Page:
A few weeks ago I was contacted by my friend, Hayley, about an exciting community project in Cornwall entitled ‘We Are Enough’ Its ethos is to raise awareness about mental health; to bring people together to share experiences and encourage self-expression through creativity. All forms of creativity are encouraged such as knitting, crocheting, writing, painting or photography while also spreading positivity and kindness. A project to help people who may lack self-worth to know that we are all good enough just as we are.
The project will culminate in May 2019 to coincide with World Mental Health Day with a massive yarn bombing, whereby spaces across Cornwall, its structures and objects will be transformed, covered with decorative knitted and crocheted material to promote and raise awareness about mental health. You can click here to find out more about the We Are Enough project.
My friend asked if I somehow wanted to get involved in the We Are Enough and I, of course, said yes. It is a brilliant project, and I know so many people who have had experience of not feeling good enough and plagued with self-doubt and suffering low self-esteem as a result. Due to poor manual dexterity due to the Functional Neurological Disorder I suffer from, I am unable to crochet and knit, so I thought instead I would put pen to paper (or fingers to keyboard) and share my own experiences of not feeling good enough…
I suppose I have had the feeling of not being good enough for a long time now; for far too long that I am no longer able to remember exactly when these negative self-beliefs began.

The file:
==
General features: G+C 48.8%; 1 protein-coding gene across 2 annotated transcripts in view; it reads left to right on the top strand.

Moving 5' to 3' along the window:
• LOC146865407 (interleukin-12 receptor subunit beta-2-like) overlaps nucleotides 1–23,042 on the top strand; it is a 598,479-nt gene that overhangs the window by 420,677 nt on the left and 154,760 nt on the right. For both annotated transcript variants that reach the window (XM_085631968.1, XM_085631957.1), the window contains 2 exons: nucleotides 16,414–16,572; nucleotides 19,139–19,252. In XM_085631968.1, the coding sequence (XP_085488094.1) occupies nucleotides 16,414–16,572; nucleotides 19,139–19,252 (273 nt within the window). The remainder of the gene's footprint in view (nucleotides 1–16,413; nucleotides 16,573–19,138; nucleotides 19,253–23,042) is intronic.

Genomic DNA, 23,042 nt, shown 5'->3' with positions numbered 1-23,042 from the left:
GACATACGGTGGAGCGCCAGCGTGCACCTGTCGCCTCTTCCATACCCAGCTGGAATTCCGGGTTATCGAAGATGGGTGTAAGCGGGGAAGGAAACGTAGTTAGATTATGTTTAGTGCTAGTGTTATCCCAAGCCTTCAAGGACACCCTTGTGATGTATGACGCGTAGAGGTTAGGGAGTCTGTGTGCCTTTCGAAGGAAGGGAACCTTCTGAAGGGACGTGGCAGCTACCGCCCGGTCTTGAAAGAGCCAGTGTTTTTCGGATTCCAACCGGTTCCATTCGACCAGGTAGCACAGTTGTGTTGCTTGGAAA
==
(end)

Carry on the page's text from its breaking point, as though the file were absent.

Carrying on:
These beliefs became more evident when the symptoms become a more significant part of my life, mainly the dizziness and the problems they caused with being able to handle being in certain places such as buildings with high ceilings, for example. I hated these symptoms and the limitations they placed in my life, being able to enjoy an outing to the cinema became increasingly difficult due to the severity of the dizziness and vertigo. I didn’t hate these symptoms (and later the neurological condition) just because of the limitations, but also how these set me apart from everyone else.
These symptoms began in early childhood and stayed with me throughout my adolescence and beyond. A time when any differences that set us apart from everyone else are more apparent, especially to those within our peer groups. And unfortunately, these differences can lead to bullying and ostracisation, which is what I frequently experienced throughout my school years, especially during secondary school.
In my experience, it is one thing to think negative and demeaning judgments about yourself, but to hear them from other people only reinforces these beliefs and are once again enforced on this perceptual cycle of not feeling good enough. And every time we are ignored or not given an invitation on the latest night out, or party once again reinforces to ourselves that we are not good enough. And as this perceptual cycle repeats, again and again, it is no longer a belief, but becomes our truth.